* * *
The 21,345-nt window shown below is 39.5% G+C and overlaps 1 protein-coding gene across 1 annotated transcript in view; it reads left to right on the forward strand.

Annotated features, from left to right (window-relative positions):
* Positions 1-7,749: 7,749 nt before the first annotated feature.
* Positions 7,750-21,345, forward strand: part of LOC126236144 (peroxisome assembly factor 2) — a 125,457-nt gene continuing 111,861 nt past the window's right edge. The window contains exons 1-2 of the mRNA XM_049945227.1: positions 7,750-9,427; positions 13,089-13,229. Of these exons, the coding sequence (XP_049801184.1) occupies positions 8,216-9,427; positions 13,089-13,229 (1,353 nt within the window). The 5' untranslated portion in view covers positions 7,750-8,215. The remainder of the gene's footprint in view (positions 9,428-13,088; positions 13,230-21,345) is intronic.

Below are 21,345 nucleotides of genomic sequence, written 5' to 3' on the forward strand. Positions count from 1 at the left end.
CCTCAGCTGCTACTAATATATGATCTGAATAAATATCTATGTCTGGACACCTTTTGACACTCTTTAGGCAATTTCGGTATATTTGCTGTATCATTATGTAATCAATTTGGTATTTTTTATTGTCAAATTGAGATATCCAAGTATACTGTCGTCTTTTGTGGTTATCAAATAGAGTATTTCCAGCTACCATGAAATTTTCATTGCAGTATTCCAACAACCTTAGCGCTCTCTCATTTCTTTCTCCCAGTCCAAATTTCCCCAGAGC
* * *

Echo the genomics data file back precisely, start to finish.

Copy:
The 21,345-nt window shown below is 39.5% G+C and overlaps 1 protein-coding gene across 1 annotated transcript in view; it reads left to right on the forward strand.

Annotated features, from left to right (window-relative positions):
* Positions 1-7,749: 7,749 nt before the first annotated feature.
* Positions 7,750-21,345, forward strand: part of LOC126236144 (peroxisome assembly factor 2) — a 125,457-nt gene continuing 111,861 nt past the window's right edge. The window contains exons 1-2 of the mRNA XM_049945227.1: positions 7,750-9,427; positions 13,089-13,229. Of these exons, the coding sequence (XP_049801184.1) occupies positions 8,216-9,427; positions 13,089-13,229 (1,353 nt within the window). The 5' untranslated portion in view covers positions 7,750-8,215. The remainder of the gene's footprint in view (positions 9,428-13,088; positions 13,230-21,345) is intronic.

Below are 21,345 nucleotides of genomic sequence, written 5' to 3' on the forward strand. Positions count from 1 at the left end.
CCTCAGCTGCTACTAATATATGATCTGAATAAATATCTATGTCTGGACACCTTTTGACACTCTTTAGGCAATTTCGGTATATTTGCTGTATCATTATGTAATCAATTTGGTATTTTTTATTGTCAAATTGAGATATCCAAGTATACTGTCGTCTTTTGTGGTTATCAAATAGAGTATTTCCAGCTACCATGAAATTTTCATTGCAGTATTCCAACAACCTTAGCGCTCTCTCATTTCTTTCTCCCAGTCCAAATTTCCCCAGAGC